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Looking for PeripheRurality

Author

Listed:
  • Beatrice Camaioni
  • Roberto Esposti
  • Antonello Lobianco
  • Francesco Pagliacci
  • Franco Sotte

Abstract

Rural areas still play a major role within the EU, as Europe is still a fairly rural continent. Moreover, EU rural areas are going through greater challenges and major transformations. After the Eastern enlargements of the EU (in 2004 and 2007), they are getting more and more heterogeneous, in terms of their main socio-economic features as well as of agricultural activities. According to this increasing heterogeneity, the traditional urban-rural divide can be now considered almost outdated (OECD, 2006). Indeed, a multidimensional approach is crucial in order to catch all the different features affecting trends and development of rural areas. For example, central rural regions in Continental countries sharply differ from more peripheral rural areas still facing major development issues. This research has highlighted the main dimensions affecting EU rural areas. First, some considerations on the main drivers of EU territorial development have been analysed. Then, throughout cluster analysis, specific typologies of EU rural areas have been identified. According to this classification, clear territorial patterns emerge. Actually, clusters of more central and more accessible regions are quite different from those clusters composed by more peripheral and lagging behind regions. Thus, geography still affects deeply both the economic performance of regions and their main socio-demographic trends (both in urban and rural areas). Moreover, by computing a comprehensive PeripheRurality (PR) Index, the existence of a more complex geography at the EU scale emerges. National approaches to rural and peripheral areas should be substituted by broader approaches, encompassing all the different territorial level of the analysis.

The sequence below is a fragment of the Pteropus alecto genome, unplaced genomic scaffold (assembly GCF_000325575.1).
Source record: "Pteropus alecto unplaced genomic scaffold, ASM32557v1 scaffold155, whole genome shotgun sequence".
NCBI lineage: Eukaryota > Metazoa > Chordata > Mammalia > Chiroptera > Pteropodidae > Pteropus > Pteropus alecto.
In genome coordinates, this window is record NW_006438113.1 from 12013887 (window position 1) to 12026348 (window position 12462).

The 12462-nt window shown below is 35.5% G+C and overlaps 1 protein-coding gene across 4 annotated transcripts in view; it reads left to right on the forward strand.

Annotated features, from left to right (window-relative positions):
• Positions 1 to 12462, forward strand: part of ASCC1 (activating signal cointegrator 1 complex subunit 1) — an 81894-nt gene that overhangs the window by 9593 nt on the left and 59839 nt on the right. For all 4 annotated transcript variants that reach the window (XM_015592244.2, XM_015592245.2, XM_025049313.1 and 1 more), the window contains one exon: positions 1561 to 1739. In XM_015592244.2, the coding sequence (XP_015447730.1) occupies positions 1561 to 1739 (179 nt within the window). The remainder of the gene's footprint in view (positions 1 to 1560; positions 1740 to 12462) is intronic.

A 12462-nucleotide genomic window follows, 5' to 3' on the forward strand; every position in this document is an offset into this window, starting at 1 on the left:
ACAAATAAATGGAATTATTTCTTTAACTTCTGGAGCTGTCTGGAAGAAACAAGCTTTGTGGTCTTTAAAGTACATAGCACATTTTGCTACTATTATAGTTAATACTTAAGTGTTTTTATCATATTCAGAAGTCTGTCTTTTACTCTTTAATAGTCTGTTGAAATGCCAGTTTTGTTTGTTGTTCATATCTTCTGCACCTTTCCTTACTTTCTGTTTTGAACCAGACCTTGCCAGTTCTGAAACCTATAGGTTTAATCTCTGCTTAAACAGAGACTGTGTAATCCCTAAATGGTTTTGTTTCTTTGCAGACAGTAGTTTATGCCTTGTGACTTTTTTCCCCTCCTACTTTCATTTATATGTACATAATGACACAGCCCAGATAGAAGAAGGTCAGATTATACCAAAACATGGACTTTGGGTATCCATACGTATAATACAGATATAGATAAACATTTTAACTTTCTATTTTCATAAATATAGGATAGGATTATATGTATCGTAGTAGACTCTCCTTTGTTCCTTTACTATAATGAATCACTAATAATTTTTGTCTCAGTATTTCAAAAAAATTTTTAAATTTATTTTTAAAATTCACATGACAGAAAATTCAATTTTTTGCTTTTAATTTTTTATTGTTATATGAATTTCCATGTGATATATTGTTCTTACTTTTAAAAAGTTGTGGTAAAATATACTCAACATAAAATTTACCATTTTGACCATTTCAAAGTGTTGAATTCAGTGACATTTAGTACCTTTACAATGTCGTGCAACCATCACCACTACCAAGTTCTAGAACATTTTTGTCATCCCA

Suggested Citation

  • Beatrice Camaioni & Roberto Esposti & Antonello Lobianco & Francesco Pagliacci & Franco Sotte, 2013. "Looking for PeripheRurality," WWWforEurope Working Papers series 35, WWWforEurope.
  • Handle: RePEc:feu:wfewop:y:2013:m:7:d:0:i:35
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    References listed on IDEAS

    as
    1. Franz Barjak, 2001. "Regional Disparities in Transition Economies: A Typology for East Germany and Poland," Post-Communist Economies, Taylor & Francis Journals, vol. 13(3), pages 289-311.
    2. Demetrios Psaltopoulos & Eudokia Balamou & Kenneth J. Thomson, 2006. "Rural-Urban Impacts of CAP Measures in Greece: An Inter-regional SAM Approach," Journal of Agricultural Economics, Wiley Blackwell, vol. 57(3), pages 441-458.
    3. Paola Bertolini & Marco Montanari, 2009. "Un approccio territoriale al tema della povertà in Europa: dimensione rurale e urbana," Economia & lavoro, Carocci editore, issue 1, pages 1-27.
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    More about this item

    Keywords

    Economic growth path; EU integration; rural development; regional policy;

    JEL classification:

    • O18 - Economic Development, Innovation, Technological Change, and Growth - - Economic Development - - - Urban, Rural, Regional, and Transportation Analysis; Housing; Infrastructure
    • R11 - Urban, Rural, Regional, Real Estate, and Transportation Economics - - General Regional Economics - - - Regional Economic Activity: Growth, Development, Environmental Issues, and Changes
    • R58 - Urban, Rural, Regional, Real Estate, and Transportation Economics - - Regional Government Analysis - - - Regional Development Planning and Policy
    • Q01 - Agricultural and Natural Resource Economics; Environmental and Ecological Economics - - General - - - Sustainable Development

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